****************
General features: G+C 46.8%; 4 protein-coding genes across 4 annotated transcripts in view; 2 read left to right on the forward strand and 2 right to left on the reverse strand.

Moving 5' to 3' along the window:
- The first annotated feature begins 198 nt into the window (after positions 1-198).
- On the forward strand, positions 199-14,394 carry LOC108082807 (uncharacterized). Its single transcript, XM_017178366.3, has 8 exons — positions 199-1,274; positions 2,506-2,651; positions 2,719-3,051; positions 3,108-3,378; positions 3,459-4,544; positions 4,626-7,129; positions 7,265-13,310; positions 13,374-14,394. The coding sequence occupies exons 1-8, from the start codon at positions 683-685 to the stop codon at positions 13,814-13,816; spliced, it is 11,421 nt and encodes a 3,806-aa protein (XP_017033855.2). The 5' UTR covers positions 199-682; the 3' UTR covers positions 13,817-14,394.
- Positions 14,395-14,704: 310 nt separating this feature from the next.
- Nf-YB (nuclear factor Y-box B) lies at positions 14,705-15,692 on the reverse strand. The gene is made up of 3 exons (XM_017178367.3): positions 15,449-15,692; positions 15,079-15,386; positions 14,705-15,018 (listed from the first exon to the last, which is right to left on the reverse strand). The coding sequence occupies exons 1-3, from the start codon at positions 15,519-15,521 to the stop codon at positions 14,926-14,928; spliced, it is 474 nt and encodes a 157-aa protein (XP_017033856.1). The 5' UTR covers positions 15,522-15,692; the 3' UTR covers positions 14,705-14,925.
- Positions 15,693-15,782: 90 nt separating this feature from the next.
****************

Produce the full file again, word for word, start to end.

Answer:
General features: G+C 46.8%; 4 protein-coding genes across 4 annotated transcripts in view; 2 read left to right on the forward strand and 2 right to left on the reverse strand.

Moving 5' to 3' along the window:
- The first annotated feature begins 198 nt into the window (after positions 1-198).
- On the forward strand, positions 199-14,394 carry LOC108082807 (uncharacterized). Its single transcript, XM_017178366.3, has 8 exons — positions 199-1,274; positions 2,506-2,651; positions 2,719-3,051; positions 3,108-3,378; positions 3,459-4,544; positions 4,626-7,129; positions 7,265-13,310; positions 13,374-14,394. The coding sequence occupies exons 1-8, from the start codon at positions 683-685 to the stop codon at positions 13,814-13,816; spliced, it is 11,421 nt and encodes a 3,806-aa protein (XP_017033855.2). The 5' UTR covers positions 199-682; the 3' UTR covers positions 13,817-14,394.
- Positions 14,395-14,704: 310 nt separating this feature from the next.
- Nf-YB (nuclear factor Y-box B) lies at positions 14,705-15,692 on the reverse strand. The gene is made up of 3 exons (XM_017178367.3): positions 15,449-15,692; positions 15,079-15,386; positions 14,705-15,018 (listed from the first exon to the last, which is right to left on the reverse strand). The coding sequence occupies exons 1-3, from the start codon at positions 15,519-15,521 to the stop codon at positions 14,926-14,928; spliced, it is 474 nt and encodes a 157-aa protein (XP_017033856.1). The 5' UTR covers positions 15,522-15,692; the 3' UTR covers positions 14,705-14,925.
- Positions 15,693-15,782: 90 nt separating this feature from the next.